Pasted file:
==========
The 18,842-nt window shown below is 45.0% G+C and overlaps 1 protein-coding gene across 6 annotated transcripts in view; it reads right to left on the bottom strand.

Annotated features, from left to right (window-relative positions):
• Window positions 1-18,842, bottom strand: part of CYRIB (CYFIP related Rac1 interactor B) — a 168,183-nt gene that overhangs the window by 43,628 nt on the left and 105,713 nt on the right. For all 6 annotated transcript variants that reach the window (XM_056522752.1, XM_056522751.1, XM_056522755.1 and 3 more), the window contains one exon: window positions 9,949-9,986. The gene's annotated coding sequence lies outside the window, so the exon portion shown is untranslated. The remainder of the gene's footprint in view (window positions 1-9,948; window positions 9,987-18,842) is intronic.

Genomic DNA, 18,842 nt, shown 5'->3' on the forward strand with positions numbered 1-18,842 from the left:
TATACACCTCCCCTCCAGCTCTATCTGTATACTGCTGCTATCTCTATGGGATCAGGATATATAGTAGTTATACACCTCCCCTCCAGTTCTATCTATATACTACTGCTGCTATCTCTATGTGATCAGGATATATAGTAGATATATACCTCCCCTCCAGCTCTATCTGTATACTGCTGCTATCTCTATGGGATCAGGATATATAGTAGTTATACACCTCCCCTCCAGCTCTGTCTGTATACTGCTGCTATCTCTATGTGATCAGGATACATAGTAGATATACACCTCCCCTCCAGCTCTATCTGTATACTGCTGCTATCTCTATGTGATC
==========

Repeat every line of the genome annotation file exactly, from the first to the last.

The 18,842-nt window shown below is 45.0% G+C and overlaps 1 protein-coding gene across 6 annotated transcripts in view; it reads right to left on the bottom strand.

Annotated features, from left to right (window-relative positions):
• Window positions 1-18,842, bottom strand: part of CYRIB (CYFIP related Rac1 interactor B) — a 168,183-nt gene that overhangs the window by 43,628 nt on the left and 105,713 nt on the right. For all 6 annotated transcript variants that reach the window (XM_056522752.1, XM_056522751.1, XM_056522755.1 and 3 more), the window contains one exon: window positions 9,949-9,986. The gene's annotated coding sequence lies outside the window, so the exon portion shown is untranslated. The remainder of the gene's footprint in view (window positions 1-9,948; window positions 9,987-18,842) is intronic.

Genomic DNA, 18,842 nt, shown 5'->3' on the forward strand with positions numbered 1-18,842 from the left:
TATACACCTCCCCTCCAGCTCTATCTGTATACTGCTGCTATCTCTATGGGATCAGGATATATAGTAGTTATACACCTCCCCTCCAGTTCTATCTATATACTACTGCTGCTATCTCTATGTGATCAGGATATATAGTAGATATATACCTCCCCTCCAGCTCTATCTGTATACTGCTGCTATCTCTATGGGATCAGGATATATAGTAGTTATACACCTCCCCTCCAGCTCTGTCTGTATACTGCTGCTATCTCTATGTGATCAGGATACATAGTAGATATACACCTCCCCTCCAGCTCTATCTGTATACTGCTGCTATCTCTATGTGATC